What the August Jobs Report Does and Doesn’t Tell Investors

Sifting through the noise surrounding August’s US jobs report.

Last week’s release of the US August Employment Situation Report—aka, the jobs report—triggered myriad reactions. While most commentary acknowledged the numbers were largely positive, some experts still sounded summertime sirens. Either way, in our view, folks are reading much too much into backward-looking jobs data—they tell you what the economy has done, not what will happen next.

Per the BLS, employers added 130,000 nonfarm jobs, more growth following July’s revised gain of 159,000. The widely watched unemployment rate stayed near a 50-year low at 3.7%—same as June and July’s rate. The labor force participation rate—the ratio of the civilian labor force to the total civilian population[i] was 63.2%, around where it has been for the past several years. Overall, August’s numbers are pretty much par for the course. No head-scratching outliers to see here: The US expansion has been chugging along for a decade, and these data confirm that growth.

Yet some pundits used August’s jobs as evidence for their preferred dour narrative—a sign of widespread pessimism. Those worried about a slowing expansion noted nonfarm jobs’ current three-month average gain is 156,000—weaker than 2018’s 241,000 average over the same period.[ii] Others added that the government’s hiring of 25,000 temporary Census Bureau workers “propped up” August’s number. The global manufacturing soft patch colored coverage, too, as some pointed out how the US manufacturing sector added 3,000 jobs in August and just 27,000 for the year—much weaker than 2017’s 91,000 and 2018’s 154,000 through August.[iii] All these concerns added fuel for those forecasting an interest rate cut at the Fed’s September meeting, with some analysts convinced August’s jobs report shows more easing is needed.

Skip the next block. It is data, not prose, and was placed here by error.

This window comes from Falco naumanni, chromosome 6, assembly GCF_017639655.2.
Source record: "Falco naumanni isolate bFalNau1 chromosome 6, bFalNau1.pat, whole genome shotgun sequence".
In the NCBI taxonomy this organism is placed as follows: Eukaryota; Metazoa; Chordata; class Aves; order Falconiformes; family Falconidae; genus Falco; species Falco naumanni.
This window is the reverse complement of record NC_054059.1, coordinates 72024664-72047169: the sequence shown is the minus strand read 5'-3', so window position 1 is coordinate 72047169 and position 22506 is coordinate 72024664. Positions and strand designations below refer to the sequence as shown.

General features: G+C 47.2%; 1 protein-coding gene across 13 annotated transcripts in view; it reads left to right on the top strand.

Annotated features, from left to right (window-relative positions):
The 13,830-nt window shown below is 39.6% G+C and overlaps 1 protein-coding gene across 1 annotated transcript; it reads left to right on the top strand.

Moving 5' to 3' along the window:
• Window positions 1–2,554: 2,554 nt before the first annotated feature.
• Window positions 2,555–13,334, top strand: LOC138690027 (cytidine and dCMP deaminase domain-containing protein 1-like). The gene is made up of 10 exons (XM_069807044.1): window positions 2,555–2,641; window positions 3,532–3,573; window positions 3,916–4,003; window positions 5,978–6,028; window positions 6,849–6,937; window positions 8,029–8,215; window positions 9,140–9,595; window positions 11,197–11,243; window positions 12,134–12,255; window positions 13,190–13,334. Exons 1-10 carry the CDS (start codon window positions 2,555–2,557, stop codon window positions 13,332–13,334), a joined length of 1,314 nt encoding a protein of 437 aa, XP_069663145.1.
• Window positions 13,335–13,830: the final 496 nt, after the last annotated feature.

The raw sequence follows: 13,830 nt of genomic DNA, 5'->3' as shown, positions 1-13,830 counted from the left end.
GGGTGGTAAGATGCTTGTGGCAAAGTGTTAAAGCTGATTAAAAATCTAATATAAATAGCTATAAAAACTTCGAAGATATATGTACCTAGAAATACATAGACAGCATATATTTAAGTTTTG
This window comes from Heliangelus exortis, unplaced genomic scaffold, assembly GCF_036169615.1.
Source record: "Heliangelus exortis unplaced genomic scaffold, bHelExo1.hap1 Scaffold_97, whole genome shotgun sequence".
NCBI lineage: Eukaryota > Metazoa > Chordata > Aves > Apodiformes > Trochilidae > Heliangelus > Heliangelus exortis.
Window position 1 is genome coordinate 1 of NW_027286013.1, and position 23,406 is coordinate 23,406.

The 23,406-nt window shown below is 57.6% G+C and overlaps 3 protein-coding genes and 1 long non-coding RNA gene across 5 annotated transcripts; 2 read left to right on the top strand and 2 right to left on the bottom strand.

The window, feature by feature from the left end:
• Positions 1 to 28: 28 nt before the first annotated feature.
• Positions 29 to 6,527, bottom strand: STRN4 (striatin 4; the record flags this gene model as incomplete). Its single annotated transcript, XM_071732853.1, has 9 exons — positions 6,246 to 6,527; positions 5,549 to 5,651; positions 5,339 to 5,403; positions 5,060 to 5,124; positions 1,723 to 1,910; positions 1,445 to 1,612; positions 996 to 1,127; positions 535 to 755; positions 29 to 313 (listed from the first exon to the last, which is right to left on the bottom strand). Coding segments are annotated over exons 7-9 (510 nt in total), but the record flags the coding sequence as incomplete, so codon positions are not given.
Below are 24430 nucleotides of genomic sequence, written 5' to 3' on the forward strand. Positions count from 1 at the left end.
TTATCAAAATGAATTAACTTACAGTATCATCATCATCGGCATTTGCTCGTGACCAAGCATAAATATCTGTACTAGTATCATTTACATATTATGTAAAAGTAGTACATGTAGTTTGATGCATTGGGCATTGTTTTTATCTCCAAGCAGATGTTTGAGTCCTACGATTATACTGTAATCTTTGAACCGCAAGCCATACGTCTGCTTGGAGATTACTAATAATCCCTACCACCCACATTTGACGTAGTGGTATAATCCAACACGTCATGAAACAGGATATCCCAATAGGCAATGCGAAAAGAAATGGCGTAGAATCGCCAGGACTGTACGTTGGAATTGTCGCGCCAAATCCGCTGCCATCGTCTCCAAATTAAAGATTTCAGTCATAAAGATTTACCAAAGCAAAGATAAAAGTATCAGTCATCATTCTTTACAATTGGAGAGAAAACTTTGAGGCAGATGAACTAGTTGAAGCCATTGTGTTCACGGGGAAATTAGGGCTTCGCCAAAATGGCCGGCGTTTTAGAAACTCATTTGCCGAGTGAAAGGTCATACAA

In our view, these storylines overlook a critical limitation of economic data: They are backward-looking and don’t tell you anything about the economy’s upcoming prospects. Labor data are particularly lagging as they reflect past business decisions. Put yourself in a business owner’s shoes. A new employee is an investment of money, time and resources. You will likely try to get by with what you have until it is absolutely necessary to add headcount. Likewise, because of that investment, you won’t cut headcount until falling sales or fast-rising costs force your hand. Said simply: Economic growth drives hiring, not the other way around.

Even the forward-looking takeaways from the jobs report seem off, in our view. A popular one: Weaker hiring will hurt household spending—a huge swath of the US economy. While this sounds logical, reality is a bit more complex. Services spending—which comprises the majority of consumer spending—tends to be inelastic, which is a jargony way to say it doesn’t fluctuate much. Recent history shows this to be the case. As Exhibit 1 illustrates, personal consumption didn’t contract as sharply as employment during the last recession—and it recovered more quickly, too.

Exhibit 1: Jobs Doesn’t Drive Consumer Spending


Source: St. Louis Fed’s FRED, as of 9/10/2019. Year-over-year percent change in real personal consumption expenditures and total nonfarm payrolls, January 2003 – July 2019. Recession dating via NBER.

Exhibit 1 also dispels the myth hiring drives spending. If it did, how did personal consumption return to growth even as the economy continued shedding jobs? Go back a little further to the 2001 recession, when the economy lost 1.6 million jobs.[iv] On a quarterly basis, consumer spending didn’t contract—it grew that whole year.[v]

While jobs data provide plenty of information, remember their limits. They are unlikely to tell you where the economy is headed next. Though recent reports haven’t been great—especially overseas—slowdowns aren’t uncommon during global expansions. More importantly, a spate of weaker data doesn’t mean recession or bear market loom.

[i] A count that doesn’t include everyone, e.g., those in prison.

[ii] Source: BLS, as of 9/10/2019.

[iii] Ibid.

[iv] Source: BLS, as of 9/10/2019. The difference in US total nonfarm payrolls between March 2001 – November 2001—NBER’s dating for the 2001 recession.

[v] Source: St. Louis Federal Reserve via FRED. Real personal consumption expenditures, annualized percent change, Q1 2001 – Q4 2001. 

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*The content contained in this article represents only the opinions and viewpoints of the Fisher Investments editorial staff.